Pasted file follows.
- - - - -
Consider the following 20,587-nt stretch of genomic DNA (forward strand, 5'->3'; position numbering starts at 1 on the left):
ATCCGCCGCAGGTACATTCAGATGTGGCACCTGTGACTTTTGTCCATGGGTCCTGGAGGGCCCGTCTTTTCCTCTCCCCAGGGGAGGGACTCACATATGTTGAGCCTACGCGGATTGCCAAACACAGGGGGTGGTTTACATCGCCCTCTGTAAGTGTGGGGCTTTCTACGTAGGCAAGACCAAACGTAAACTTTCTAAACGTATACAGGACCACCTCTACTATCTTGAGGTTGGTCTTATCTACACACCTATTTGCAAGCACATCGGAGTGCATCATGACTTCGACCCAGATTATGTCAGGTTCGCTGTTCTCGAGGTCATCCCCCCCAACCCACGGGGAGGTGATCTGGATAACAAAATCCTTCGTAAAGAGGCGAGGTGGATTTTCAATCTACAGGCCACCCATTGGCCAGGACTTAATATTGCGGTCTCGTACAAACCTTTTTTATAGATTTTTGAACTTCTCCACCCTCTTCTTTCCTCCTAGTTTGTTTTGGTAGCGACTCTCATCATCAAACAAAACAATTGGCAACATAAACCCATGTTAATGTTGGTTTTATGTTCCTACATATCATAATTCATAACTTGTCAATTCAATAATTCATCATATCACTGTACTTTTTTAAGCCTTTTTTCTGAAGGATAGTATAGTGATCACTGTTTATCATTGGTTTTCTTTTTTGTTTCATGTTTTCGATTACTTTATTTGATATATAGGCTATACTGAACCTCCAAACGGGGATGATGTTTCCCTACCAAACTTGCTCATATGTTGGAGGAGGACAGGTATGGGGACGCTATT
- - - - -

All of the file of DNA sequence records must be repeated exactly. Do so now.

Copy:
Consider the following 20,587-nt stretch of genomic DNA (forward strand, 5'->3'; position numbering starts at 1 on the left):
ATCCGCCGCAGGTACATTCAGATGTGGCACCTGTGACTTTTGTCCATGGGTCCTGGAGGGCCCGTCTTTTCCTCTCCCCAGGGGAGGGACTCACATATGTTGAGCCTACGCGGATTGCCAAACACAGGGGGTGGTTTACATCGCCCTCTGTAAGTGTGGGGCTTTCTACGTAGGCAAGACCAAACGTAAACTTTCTAAACGTATACAGGACCACCTCTACTATCTTGAGGTTGGTCTTATCTACACACCTATTTGCAAGCACATCGGAGTGCATCATGACTTCGACCCAGATTATGTCAGGTTCGCTGTTCTCGAGGTCATCCCCCCCAACCCACGGGGAGGTGATCTGGATAACAAAATCCTTCGTAAAGAGGCGAGGTGGATTTTCAATCTACAGGCCACCCATTGGCCAGGACTTAATATTGCGGTCTCGTACAAACCTTTTTTATAGATTTTTGAACTTCTCCACCCTCTTCTTTCCTCCTAGTTTGTTTTGGTAGCGACTCTCATCATCAAACAAAACAATTGGCAACATAAACCCATGTTAATGTTGGTTTTATGTTCCTACATATCATAATTCATAACTTGTCAATTCAATAATTCATCATATCACTGTACTTTTTTAAGCCTTTTTTCTGAAGGATAGTATAGTGATCACTGTTTATCATTGGTTTTCTTTTTTGTTTCATGTTTTCGATTACTTTATTTGATATATAGGCTATACTGAACCTCCAAACGGGGATGATGTTTCCCTACCAAACTTGCTCATATGTTGGAGGAGGACAGGTATGGGGACGCTATT